New Zealand man convicted of killing Tinder date on birthday eve jailed for minimum 17 years

New Zealand man convicted of killing Tinder date on birthday eve jailed for minimum 17 years

Wellington, February 21

A 28-year-old New Zealand man who murdered a British woman backpacker was handed life imprisonment with a minimum of 17 years behind bars by the Auckland High Court on Friday.

Grace Millane, 22, went missing in Auckland on Dec. 1, 2018, while travelling after finishing university. The man, whose name has been suppressed by the court, was convicted for the murder by a jury on Nov. 22 last year but his sentence had been deferred.

Justice Simon Moore said in court that the biggest decision in sentencing the killer was settling on the minimum number of years he must spend in jail without chance of release, state broadcaster 1News reported.

Ultimately, Justice Moore opted for a non-parole period of 17 years - one of the longest stretches ever handed down to a murderer in New Zealand, 1NEWS said.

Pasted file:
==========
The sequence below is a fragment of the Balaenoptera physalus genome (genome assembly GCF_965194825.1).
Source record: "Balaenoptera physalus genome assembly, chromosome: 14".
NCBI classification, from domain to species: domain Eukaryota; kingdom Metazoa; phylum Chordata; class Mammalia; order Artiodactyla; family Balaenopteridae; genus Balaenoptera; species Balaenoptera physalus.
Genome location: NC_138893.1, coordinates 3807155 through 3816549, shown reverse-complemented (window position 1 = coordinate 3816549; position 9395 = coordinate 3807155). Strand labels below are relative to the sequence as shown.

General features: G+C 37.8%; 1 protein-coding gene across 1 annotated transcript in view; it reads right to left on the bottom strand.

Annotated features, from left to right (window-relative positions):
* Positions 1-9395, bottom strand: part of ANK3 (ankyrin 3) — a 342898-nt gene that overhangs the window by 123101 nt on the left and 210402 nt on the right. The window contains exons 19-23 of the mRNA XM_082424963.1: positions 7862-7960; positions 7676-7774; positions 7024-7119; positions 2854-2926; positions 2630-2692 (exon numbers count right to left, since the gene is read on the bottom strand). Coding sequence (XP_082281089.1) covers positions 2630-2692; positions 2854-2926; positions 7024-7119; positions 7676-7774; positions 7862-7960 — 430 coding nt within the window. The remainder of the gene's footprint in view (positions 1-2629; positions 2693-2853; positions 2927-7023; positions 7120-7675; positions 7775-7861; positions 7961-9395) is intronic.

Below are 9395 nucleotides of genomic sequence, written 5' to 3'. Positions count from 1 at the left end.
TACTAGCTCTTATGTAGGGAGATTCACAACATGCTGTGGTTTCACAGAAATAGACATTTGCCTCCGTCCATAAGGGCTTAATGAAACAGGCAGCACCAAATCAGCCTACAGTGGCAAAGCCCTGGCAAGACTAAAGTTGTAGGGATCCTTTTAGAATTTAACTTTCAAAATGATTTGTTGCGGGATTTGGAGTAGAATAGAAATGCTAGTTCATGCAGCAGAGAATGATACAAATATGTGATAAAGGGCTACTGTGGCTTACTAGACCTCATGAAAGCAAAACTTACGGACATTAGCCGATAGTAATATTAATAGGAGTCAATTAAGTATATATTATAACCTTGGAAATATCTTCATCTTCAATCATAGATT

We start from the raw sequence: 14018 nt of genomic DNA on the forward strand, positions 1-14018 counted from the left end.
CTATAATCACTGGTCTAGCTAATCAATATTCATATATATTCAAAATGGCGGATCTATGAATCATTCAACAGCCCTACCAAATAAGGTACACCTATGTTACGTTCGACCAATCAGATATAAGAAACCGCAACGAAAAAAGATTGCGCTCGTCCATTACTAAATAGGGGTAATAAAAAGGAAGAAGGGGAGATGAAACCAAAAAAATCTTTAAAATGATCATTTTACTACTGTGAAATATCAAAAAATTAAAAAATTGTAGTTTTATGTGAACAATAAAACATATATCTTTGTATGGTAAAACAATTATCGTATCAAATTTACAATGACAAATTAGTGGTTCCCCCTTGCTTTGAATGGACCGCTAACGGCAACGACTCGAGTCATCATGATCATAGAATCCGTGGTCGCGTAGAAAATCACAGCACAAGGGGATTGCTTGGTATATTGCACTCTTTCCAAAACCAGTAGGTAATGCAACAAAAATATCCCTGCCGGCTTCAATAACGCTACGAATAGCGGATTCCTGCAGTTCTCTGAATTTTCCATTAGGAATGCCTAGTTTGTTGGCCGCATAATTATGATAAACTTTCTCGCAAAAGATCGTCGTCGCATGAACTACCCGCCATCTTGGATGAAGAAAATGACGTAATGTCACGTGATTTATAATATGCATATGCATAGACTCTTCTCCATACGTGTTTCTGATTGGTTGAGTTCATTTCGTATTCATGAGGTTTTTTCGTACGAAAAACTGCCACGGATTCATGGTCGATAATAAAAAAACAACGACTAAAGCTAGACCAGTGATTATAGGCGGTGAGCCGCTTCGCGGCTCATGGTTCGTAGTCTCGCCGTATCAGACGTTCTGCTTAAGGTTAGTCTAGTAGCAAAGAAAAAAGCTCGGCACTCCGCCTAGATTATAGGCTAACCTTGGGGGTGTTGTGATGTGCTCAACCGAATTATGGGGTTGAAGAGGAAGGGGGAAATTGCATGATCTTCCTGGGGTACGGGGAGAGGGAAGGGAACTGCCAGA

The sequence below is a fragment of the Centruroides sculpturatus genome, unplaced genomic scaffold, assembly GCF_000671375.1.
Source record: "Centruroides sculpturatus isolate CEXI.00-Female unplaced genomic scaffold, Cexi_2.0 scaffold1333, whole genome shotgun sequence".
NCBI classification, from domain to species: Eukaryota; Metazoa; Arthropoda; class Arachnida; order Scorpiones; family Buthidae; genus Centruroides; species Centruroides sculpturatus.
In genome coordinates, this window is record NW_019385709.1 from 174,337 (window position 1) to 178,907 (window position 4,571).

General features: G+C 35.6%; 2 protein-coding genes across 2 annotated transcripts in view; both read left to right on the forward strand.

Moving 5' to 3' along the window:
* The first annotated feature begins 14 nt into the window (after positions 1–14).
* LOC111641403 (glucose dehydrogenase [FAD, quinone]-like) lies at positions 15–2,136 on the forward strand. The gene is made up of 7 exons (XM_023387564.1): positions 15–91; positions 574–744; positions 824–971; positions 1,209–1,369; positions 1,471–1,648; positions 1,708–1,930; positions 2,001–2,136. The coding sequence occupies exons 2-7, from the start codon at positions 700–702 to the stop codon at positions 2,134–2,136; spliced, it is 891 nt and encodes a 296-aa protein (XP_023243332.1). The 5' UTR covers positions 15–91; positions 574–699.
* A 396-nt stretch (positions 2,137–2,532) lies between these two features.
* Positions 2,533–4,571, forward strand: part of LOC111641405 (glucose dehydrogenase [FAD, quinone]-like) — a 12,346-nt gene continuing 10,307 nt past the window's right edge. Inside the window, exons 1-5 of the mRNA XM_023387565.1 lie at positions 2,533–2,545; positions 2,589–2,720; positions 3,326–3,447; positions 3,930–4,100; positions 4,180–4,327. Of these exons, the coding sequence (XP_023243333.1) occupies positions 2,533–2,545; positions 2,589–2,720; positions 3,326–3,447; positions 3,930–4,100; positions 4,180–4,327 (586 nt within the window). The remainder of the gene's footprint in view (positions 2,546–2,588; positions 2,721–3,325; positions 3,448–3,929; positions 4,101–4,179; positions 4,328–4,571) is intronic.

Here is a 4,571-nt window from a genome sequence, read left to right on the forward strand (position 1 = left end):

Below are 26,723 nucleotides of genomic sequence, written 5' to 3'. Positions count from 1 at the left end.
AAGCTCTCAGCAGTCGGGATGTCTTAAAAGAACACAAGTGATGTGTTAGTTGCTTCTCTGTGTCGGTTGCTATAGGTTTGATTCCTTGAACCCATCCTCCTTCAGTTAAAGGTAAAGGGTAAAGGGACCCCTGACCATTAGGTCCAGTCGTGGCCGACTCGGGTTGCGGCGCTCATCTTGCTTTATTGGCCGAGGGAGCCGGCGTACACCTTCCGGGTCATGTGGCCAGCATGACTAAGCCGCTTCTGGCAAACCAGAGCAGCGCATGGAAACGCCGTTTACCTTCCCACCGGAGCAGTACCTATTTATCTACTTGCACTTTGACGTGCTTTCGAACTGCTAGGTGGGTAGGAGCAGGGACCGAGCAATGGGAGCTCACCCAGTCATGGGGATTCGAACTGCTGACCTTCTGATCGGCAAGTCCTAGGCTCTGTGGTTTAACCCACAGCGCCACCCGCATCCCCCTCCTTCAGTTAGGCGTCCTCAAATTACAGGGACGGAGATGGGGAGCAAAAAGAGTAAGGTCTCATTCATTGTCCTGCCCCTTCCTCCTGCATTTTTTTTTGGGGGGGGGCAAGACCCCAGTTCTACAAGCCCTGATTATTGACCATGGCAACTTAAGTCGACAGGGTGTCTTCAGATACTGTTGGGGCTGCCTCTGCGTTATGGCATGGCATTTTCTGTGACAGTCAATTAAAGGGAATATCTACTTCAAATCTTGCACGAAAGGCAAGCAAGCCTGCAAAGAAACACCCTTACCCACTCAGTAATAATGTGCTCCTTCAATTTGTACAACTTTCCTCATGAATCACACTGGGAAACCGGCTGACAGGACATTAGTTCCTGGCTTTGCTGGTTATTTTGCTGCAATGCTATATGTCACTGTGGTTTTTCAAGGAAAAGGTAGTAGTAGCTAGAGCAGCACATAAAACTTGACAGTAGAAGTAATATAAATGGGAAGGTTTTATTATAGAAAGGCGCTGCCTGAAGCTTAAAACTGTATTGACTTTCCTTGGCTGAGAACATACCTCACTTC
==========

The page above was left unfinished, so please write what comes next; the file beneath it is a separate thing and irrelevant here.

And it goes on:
The convicted man met Millane through dating app Tinder while she was backpacking through New Zealand. Both shared drinks on the eve of her 22nd birthday, the day she went missing, and later went to his downtown Auckland apartment.

Police found her body several days later in a shallow grave in a bushland just a few metres from a scenic drive in the Waitakere Ranges.

The man confessed Millane died in his apartment but pleaded not guilty to murder, and his lawyers argued that she died accidentally during consensual sex. But prosecutors said the accused had murderous intent and Millane was strangled to death.

Earlier in the day, Millane’s mother Gillian read a statement in court via a video link from the UK. The news that her daughter was found in a shallow grave would “haunt” her for the rest of her life, she said, according to New Zealand Herald.

Gillian said the killer had “taken my daughter’s future” and robbed her family of so many memories, the newspaper reported.

The killing shocked New Zealand, where serious crime was once considered relatively rare and its cities and countryside considered safe. It also sparked intense debate about New Zealand’s record on violence against women and its reputation as a safe, easy-going holiday destination.

Thousands of people held candlelight vigils after Millane’s death in a national outpouring of grief. Prime Minister Jacinda Arden held back tears as she apologised to Millane’s family on behalf of New Zealand.—Reuters

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